Yamaoka Y, Washida M, Honda K, Tanaka K, Mori K, Shimahara Y, Okamoto S, Ueda M, Hayashi M, Tanaka A et al (1994) Liver transplantation using a right lobe graft from a living related donor. Transplantation 57:1127–1130CrossRefPubMedGoogle Scholar
  11. 11.
    Marcos A, Fisher RA, Ham JM, Shiffman ML, Sanyal AJ, Luketic VA, Sterling RK, Posner MP (1999) Right lobe living donor liver transplantation. Transplantation 68:798–803CrossRefPubMedGoogle Scholar
  12. 12.
    Nadalin S, Bockhorn M, Malagó M, Valentin-Gamazo C, Frilling A, Broelsch CE (2006) Living donor liver transplantation. HPB (Oxford) 8:10–21Google Scholar
  13. 13.
    Varotti G, Gondolesi GE, Goldman J, Wayne M, Florman SS, Schwartz ME, Miller CM, Sukru E (2004) Anatomic variations in right liver living donors. J Am Coll Surg 198:577–582CrossRefPubMedGoogle Scholar
  14. 14.
    Jeon YM, Lee KW, Yi NJ, Lee JM, Hong G, Choi Y, Park MS, Kim H, Suh KS (2013) The right posterior bile duct anatomy of the donor is important in biliary complications of the recipients after living-donor liver transplantation. Ann Surg 257:702–707CrossRefPubMedGoogle Scholar
  15. 15.
    Roll GR, Parekh JR, Parker WF, Siegler M, Pomfret EA, Ascher NL, Roberts JP (2013) Left hepatectomy versus right hepatectomy for living donor liver transplantation: shifting the risk from the donor to the recipient. Liver Transpl 19:472–481CrossRefPubMedGoogle Scholar
  16. 16.
    Chan SC, Liu CL, Lo CM, Lam BK, Lee EW, Wong Y, Fan ST (2006) Estimating liver weight of adults by body weight and gender. World J Gastroenterol 12:2217–2222CrossRefPubMedPubMedCentralGoogle Scholar
  17. 17.
    Hill MJ, Hughes M, Jie T, Cohen M, Lake J, Payne WD, Humar A (2009) Graft weight/recipient weight ratio: how well does it predict outcome after partial liver transplants? Liver Transpl 15:1056–1062CrossRefPubMedGoogle Scholar
  18. 18.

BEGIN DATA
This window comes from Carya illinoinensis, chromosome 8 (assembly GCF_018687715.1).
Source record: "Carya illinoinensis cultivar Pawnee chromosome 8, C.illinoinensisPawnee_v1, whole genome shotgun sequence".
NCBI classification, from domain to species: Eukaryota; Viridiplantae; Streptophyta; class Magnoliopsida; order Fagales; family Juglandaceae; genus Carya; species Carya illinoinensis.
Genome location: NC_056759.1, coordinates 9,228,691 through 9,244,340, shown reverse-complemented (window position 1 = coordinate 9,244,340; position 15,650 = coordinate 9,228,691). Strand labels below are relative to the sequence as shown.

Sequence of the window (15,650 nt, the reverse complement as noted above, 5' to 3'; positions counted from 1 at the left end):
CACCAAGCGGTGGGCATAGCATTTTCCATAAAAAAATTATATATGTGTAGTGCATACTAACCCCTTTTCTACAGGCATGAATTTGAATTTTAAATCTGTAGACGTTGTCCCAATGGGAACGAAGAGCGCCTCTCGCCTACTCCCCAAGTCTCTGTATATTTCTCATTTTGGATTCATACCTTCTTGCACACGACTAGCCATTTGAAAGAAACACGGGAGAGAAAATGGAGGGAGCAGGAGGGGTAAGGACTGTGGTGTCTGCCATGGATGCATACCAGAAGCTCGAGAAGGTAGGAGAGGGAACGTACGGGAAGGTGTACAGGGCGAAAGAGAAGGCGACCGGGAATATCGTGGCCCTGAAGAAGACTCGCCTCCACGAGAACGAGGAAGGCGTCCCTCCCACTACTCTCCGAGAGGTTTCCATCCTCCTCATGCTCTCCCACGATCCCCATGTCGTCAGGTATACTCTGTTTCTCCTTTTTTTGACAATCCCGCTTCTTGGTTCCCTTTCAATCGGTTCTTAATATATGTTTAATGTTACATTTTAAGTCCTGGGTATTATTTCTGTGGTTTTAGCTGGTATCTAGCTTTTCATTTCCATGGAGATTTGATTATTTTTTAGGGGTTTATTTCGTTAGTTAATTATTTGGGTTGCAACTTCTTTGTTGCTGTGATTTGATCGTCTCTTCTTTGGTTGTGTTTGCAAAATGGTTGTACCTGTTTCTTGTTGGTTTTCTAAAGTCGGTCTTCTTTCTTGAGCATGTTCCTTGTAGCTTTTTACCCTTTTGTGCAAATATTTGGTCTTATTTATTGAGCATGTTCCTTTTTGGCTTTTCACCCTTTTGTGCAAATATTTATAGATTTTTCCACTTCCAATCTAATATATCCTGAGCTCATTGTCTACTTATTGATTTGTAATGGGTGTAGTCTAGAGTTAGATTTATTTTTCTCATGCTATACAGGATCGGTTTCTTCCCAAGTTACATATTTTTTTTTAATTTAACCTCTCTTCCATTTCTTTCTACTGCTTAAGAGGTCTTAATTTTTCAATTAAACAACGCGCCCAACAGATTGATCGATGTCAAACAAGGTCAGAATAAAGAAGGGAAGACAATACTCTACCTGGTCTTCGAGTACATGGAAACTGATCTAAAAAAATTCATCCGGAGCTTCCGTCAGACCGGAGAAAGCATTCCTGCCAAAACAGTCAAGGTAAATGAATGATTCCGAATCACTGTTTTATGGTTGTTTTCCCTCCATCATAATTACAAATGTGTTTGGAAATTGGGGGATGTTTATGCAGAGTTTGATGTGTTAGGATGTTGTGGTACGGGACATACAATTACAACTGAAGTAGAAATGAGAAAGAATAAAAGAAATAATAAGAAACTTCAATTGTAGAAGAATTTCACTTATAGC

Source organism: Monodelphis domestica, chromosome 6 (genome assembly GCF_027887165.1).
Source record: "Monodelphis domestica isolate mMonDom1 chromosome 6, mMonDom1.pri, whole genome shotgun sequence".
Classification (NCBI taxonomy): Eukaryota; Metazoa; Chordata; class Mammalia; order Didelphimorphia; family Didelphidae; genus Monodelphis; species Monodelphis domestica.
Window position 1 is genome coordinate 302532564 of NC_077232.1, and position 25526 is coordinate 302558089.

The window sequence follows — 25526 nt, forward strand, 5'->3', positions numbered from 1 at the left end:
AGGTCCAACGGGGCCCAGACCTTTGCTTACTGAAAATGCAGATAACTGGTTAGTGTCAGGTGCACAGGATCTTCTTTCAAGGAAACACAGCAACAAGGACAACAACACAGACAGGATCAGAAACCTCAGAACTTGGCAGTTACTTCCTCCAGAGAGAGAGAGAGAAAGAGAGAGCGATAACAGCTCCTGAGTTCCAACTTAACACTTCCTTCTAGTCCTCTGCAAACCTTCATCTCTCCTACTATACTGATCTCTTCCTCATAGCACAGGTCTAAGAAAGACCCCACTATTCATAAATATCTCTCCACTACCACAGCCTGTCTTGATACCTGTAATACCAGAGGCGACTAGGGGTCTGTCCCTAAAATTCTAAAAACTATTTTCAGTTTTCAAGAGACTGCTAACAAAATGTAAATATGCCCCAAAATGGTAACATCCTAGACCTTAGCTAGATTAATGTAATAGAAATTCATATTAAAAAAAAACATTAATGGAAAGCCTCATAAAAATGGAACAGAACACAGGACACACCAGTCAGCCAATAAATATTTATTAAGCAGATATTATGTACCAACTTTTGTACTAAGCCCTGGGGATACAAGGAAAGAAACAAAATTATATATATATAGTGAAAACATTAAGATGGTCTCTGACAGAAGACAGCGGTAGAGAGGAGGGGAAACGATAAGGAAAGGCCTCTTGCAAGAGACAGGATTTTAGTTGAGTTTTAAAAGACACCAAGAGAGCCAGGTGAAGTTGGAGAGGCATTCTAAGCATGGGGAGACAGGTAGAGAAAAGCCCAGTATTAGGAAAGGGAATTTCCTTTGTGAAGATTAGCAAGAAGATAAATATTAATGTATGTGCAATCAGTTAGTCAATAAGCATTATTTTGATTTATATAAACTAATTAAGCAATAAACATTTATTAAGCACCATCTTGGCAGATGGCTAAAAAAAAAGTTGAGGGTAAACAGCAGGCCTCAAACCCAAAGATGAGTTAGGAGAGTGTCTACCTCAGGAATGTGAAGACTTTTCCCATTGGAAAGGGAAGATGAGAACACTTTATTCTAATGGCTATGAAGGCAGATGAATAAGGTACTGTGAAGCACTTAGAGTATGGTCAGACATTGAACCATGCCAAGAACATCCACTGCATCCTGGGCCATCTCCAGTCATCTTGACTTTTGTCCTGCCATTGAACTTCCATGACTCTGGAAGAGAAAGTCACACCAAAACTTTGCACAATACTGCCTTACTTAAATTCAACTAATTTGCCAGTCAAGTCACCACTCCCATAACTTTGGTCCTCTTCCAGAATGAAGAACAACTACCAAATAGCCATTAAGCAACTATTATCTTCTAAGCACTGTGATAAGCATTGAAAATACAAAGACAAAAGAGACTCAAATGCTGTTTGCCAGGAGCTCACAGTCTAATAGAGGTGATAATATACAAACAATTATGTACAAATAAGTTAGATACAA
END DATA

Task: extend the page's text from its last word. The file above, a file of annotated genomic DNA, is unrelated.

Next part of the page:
Ghazaly M, Badawy MT, El-Din Soliman H, El-Gendy M, Ibrahim T, Davidson BR. Venous outflow reconstruction in adult living donor liver transplant: outcome of a policy for right lobe grafts without the middle hepatic vein. HPB Surg 2013, Article ID 280857, 11 pages http://dx.doi.org/10.1155/2013/280857
  19. 19.
    Radtke A, Schroeder T, Sotiropoulos GC, Molmenti E, Schenk A, Paul A, Nadalin S, Lang H, Saner F, Peitgen HO, Broelsch CE, Malagò M (2005) Anatomical and physiological classification of hepatic vein dominance applied to liver transplantation. Eur J Med Res 10:187–194PubMedGoogle Scholar
  20. 20.
    Grewal HP, Shokouh-Amiri MH, Vera S, Stratta R, Bagous W, Gaber AO (2001) Surgical technique for right lobe adult living donor liver transplantation without venovenous bypass or portocaval shunting and with duct-to-duct biliary reconstruction. Ann Surg 233:502–508CrossRefPubMedPubMedCentralGoogle Scholar
  21. 21.
    Makuuchi M, Sugawara Y (2004) Technical progress in living donor liver transplantation for adults. HPB (Oxford) 6(2):95–98CrossRefGoogle Scholar
  22. 22.
    Kim JD, Choi DL, Han YS (2014) Simplified one-orifice venoplasty for middle hepatic vein reconstruction in adult living donor liver transplantation using right lobe grafts. Clin Transplant 28:561–568CrossRefPubMedGoogle Scholar
  23. 23.
    Amin AA, Kamel R, Hatata Y, Attia H, Marawan I, Hosney A, El-Malt O, Tanaka K (2009) Crucial issues of hepatic artery reconstruction in living donor liver transplantation: our experience with 133 cases at Dar Al-Fouad Hospital, Egypt. J Reconstr Microsurg 25:307–312CrossRefPubMedGoogle Scholar
  24. 24.
    Wang SF, Huang ZY, Chen XP (2011) Biliary complications after living donor liver transplantation. Liver Transpl 17:1127–1136CrossRefPubMedGoogle Scholar
  25. 25.
    Shimul A, Shah MD, Gary A, Levy MD, Lesley D, Adcock MD, Gary Gallagher RN, David R, Grant MD (2006) Adult-to-adult living donor liver transplantation. Can J Gastroenterol 20:339–343CrossRefGoogle Scholar
  26. 26.
    Nakamura (2002) Anatomical variations and surgical strategies in right lobe living donor liver transplantation: lesson from 120 cases. Transplantation 73:1896–1903Google Scholar

Copyright information

© Springer International Publishing Switzerland 2016

Authors and Affiliations

  • Luciano De Carlis
    • 1
  • Paolo Aseni
    • 1
  • Stefano Di Sandro
    • 1
  • Iacopo Mangoni
    • 1
  • Raffaella Sguinzi
    • 1
  • Andrea Lauterio
    • 1
  1. 1.Department of Surgery and Abdominal TransplantationTransplant Center, Niguarda Ca’ Granda HospitalMilanItaly

Personalised recommendations